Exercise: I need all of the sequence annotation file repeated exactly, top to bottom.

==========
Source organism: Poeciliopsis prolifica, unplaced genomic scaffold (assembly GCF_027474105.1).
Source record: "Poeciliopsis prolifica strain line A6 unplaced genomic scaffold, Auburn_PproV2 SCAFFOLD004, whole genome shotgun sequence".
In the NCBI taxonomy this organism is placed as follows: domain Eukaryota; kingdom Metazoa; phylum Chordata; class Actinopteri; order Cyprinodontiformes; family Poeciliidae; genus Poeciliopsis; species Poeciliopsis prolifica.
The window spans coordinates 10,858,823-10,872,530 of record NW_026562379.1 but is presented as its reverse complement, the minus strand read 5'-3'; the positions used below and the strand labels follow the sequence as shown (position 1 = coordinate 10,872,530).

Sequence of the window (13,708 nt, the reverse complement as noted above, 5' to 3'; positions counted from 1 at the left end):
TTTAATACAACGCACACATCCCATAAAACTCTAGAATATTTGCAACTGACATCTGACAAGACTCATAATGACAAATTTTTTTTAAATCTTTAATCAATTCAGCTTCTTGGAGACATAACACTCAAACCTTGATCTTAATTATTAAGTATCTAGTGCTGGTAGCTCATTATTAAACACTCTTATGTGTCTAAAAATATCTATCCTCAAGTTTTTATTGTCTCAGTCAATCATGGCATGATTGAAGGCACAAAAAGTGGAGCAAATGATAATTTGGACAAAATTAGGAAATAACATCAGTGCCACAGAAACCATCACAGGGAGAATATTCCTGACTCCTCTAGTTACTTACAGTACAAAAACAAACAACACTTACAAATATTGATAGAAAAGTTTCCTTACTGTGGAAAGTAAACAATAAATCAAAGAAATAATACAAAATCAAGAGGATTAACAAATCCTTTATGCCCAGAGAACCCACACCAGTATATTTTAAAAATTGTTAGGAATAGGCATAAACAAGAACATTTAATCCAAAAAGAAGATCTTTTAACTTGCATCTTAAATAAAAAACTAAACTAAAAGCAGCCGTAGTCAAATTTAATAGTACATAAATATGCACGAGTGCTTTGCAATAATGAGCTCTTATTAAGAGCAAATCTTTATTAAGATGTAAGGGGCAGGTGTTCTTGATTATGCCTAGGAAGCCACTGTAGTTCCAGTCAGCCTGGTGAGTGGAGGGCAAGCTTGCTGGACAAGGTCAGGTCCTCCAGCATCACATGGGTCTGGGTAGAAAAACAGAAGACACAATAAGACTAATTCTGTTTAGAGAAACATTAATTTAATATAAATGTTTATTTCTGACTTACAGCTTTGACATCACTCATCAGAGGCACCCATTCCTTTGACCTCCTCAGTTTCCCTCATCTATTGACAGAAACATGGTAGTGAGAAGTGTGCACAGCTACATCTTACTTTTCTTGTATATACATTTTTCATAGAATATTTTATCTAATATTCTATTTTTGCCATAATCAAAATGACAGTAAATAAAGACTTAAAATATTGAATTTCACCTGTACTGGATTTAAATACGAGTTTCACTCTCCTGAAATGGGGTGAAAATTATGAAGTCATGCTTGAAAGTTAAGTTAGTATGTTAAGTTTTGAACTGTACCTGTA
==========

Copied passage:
Source organism: Poeciliopsis prolifica, unplaced genomic scaffold (assembly GCF_027474105.1).
Source record: "Poeciliopsis prolifica strain line A6 unplaced genomic scaffold, Auburn_PproV2 SCAFFOLD004, whole genome shotgun sequence".
In the NCBI taxonomy this organism is placed as follows: domain Eukaryota; kingdom Metazoa; phylum Chordata; class Actinopteri; order Cyprinodontiformes; family Poeciliidae; genus Poeciliopsis; species Poeciliopsis prolifica.
The window spans coordinates 10,858,823-10,872,530 of record NW_026562379.1 but is presented as its reverse complement, the minus strand read 5'-3'; the positions used below and the strand labels follow the sequence as shown (position 1 = coordinate 10,872,530).

Sequence of the window (13,708 nt, the reverse complement as noted above, 5' to 3'; positions counted from 1 at the left end):
TTTAATACAACGCACACATCCCATAAAACTCTAGAATATTTGCAACTGACATCTGACAAGACTCATAATGACAAATTTTTTTTAAATCTTTAATCAATTCAGCTTCTTGGAGACATAACACTCAAACCTTGATCTTAATTATTAAGTATCTAGTGCTGGTAGCTCATTATTAAACACTCTTATGTGTCTAAAAATATCTATCCTCAAGTTTTTATTGTCTCAGTCAATCATGGCATGATTGAAGGCACAAAAAGTGGAGCAAATGATAATTTGGACAAAATTAGGAAATAACATCAGTGCCACAGAAACCATCACAGGGAGAATATTCCTGACTCCTCTAGTTACTTACAGTACAAAAACAAACAACACTTACAAATATTGATAGAAAAGTTTCCTTACTGTGGAAAGTAAACAATAAATCAAAGAAATAATACAAAATCAAGAGGATTAACAAATCCTTTATGCCCAGAGAACCCACACCAGTATATTTTAAAAATTGTTAGGAATAGGCATAAACAAGAACATTTAATCCAAAAAGAAGATCTTTTAACTTGCATCTTAAATAAAAAACTAAACTAAAAGCAGCCGTAGTCAAATTTAATAGTACATAAATATGCACGAGTGCTTTGCAATAATGAGCTCTTATTAAGAGCAAATCTTTATTAAGATGTAAGGGGCAGGTGTTCTTGATTATGCCTAGGAAGCCACTGTAGTTCCAGTCAGCCTGGTGAGTGGAGGGCAAGCTTGCTGGACAAGGTCAGGTCCTCCAGCATCACATGGGTCTGGGTAGAAAAACAGAAGACACAATAAGACTAATTCTGTTTAGAGAAACATTAATTTAATATAAATGTTTATTTCTGACTTACAGCTTTGACATCACTCATCAGAGGCACCCATTCCTTTGACCTCCTCAGTTTCCCTCATCTATTGACAGAAACATGGTAGTGAGAAGTGTGCACAGCTACATCTTACTTTTCTTGTATATACATTTTTCATAGAATATTTTATCTAATATTCTATTTTTGCCATAATCAAAATGACAGTAAATAAAGACTTAAAATATTGAATTTCACCTGTACTGGATTTAAATACGAGTTTCACTCTCCTGAAATGGGGTGAAAATTATGAAGTCATGCTTGAAAGTTAAGTTAGTATGTTAAGTTTTGAACTGTACCTGTA